When bile is one of the creative juices: Michael Palin's take on the dilemmas of artistic collaboration are horribly revealing

He has said some harsh things about his Monty Python colleague John Cleese, but collaborators often fall out...

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The Independent Online

Last week’s most fascinating arts world story surfaced in an interview given by Michael Palin in the course of a Bafta “Life in Television” event convened to recognise the achievements of his half-century in the business. Here, as his host David Walliams benignly presided, Palin dilated on the experience of being part of the Monty Python set-up.

His key revelation – that his co-star John Cleese could be “difficult” to work with – can’t really have surprised any student of that gentleman’s career, for the political equivalent would be to remark that Dennis Skinner is somewhat class-conscious man or that Enoch Powell had strong views on racial issues. And yet the Palin take on what might be called the dilemmas of artistic collaboration turned out to be horribly revealing.

Palin rarely allows his reputation for all-round amiability to desert him, and in his account of the divide that began to separate one part of the Python team from another in the early 1970s as their orbit expanded beyond the original television series, was careful to lay much of the blame at the door of contending public profiles. “John and Eric [Idle] had a lifestyle that was slightly more, how shall I say, complicated than ours,” he diffidently explained. “They were stars and we weren’t and the trouble with stars is that they can be very difficult.” While Cleese and Idle were jetting off on exotic holidays, he alleged, he and his fellow-performer Terry Jones were “happy to go down the pub”.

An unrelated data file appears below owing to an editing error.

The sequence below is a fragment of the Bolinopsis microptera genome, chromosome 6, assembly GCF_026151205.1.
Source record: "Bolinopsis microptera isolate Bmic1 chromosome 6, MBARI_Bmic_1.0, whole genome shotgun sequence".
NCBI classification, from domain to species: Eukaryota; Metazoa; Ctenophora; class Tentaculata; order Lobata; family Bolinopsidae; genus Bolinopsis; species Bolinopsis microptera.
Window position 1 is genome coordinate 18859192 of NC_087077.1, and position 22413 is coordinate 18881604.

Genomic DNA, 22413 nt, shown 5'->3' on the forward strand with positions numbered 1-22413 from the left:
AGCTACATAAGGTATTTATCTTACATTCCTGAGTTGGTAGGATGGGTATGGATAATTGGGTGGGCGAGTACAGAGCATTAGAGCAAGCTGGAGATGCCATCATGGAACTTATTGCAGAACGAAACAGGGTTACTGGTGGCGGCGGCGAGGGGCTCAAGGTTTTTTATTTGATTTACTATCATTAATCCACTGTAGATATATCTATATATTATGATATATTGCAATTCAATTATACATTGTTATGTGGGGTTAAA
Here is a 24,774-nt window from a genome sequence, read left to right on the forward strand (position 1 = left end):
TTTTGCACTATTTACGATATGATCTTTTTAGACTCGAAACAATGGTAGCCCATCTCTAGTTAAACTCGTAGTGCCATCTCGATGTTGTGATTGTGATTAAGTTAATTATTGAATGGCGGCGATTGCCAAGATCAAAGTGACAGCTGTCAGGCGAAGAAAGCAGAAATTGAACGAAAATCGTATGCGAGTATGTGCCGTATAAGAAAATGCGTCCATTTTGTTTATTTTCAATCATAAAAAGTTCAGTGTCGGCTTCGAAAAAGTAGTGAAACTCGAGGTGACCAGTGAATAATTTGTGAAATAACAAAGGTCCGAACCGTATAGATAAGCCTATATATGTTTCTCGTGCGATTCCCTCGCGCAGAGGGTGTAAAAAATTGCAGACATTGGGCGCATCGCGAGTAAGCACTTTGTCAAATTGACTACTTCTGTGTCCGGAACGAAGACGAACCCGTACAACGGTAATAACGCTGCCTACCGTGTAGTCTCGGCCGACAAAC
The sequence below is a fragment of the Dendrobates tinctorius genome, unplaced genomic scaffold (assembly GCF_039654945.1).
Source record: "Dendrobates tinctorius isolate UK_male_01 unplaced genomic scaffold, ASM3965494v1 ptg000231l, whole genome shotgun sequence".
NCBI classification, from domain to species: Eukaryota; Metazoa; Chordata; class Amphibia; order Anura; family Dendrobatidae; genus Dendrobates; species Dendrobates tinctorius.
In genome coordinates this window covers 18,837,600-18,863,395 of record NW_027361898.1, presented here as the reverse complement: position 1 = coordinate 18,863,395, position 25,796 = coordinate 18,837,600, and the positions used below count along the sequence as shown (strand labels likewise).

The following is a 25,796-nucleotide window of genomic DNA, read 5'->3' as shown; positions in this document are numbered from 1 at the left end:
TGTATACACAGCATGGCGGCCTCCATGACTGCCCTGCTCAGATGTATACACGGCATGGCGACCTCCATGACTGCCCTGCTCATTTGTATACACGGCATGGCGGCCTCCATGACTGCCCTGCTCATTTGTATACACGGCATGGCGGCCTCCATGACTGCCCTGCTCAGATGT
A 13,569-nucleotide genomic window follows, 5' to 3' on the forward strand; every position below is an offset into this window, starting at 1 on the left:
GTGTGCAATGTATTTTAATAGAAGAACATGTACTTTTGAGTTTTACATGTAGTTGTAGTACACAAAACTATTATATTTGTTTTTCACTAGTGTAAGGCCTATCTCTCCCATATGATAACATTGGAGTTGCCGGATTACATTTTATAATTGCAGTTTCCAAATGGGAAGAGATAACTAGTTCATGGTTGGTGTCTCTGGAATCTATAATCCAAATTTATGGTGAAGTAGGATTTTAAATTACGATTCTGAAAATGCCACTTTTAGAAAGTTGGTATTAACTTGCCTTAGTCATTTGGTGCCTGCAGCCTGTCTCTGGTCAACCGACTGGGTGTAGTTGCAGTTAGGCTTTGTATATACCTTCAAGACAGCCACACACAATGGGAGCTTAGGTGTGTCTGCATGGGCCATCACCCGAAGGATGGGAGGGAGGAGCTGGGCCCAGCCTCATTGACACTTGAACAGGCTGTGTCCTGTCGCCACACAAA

All this was nicely put, but there lurked a suspicion that the contrast between saloon bar and far-flung Caribbean strand was possibly less important to Palin than being subject to the whims of what, it increasingly became clear, was a professional control freak. Asked how many people among the six Pythons had to like an idea for it to work, he replied: “John, and then the others”. As for the chances of the group staging a further reunion beyond last summer’s 10-nighter at the 02 arena, Palin reckoned the chances of Cleese being interested were slim to negligible: “Having just read his very attractive if slightly over-priced autobiography, I could tell he wasn’t really keen to do it,” he teasingly pronounced. “He’d got enough money by then.”

 

No doubt about it, the glancing wound sometimes turns out to be the most painful. And yet, in the context of showbiz history, one might have assumed that the spectacle of Cleese dictatorially at large in the Pythons’ rehearsal room would be less of a problem than it eventually became, if only because comedy, of all the creative arts, has always seemed to be more than usually hospitable to the idea of large-scale collaboration. From the Crazy Gang to the Marx Brothers, and from Saturday Night Live to the Not the Nine O’Clock News team, the ensemble performance has nearly always managed to exert some kind of brake on otherwise uncontrollable egos, reining them in or channelling their idiosyncrasies into what passes for a group effort.

Certainly the early history of a show like Saturday Night Live, when such forceful personalities – to revert to Palin-style euphemism – as Chevy Chase, Bill Murray, Dan Aykroyd and the late John Belushi were rorting about together seems to bear this out. Certain of the principal performers might heartily have disliked each other; they might have been actively conspiring to push their colleagues into supporting roles; but the humour that emerged was capable of supporting these tensions, to the point where – in the small matter of Chase versus Belushi – the tensions became part of the humour itself. One of the funniest ever SNL sketches involved Belushi appearing on stage dressed as a bee, and clearly not liking the imposture because he thought that it demeaned his talent.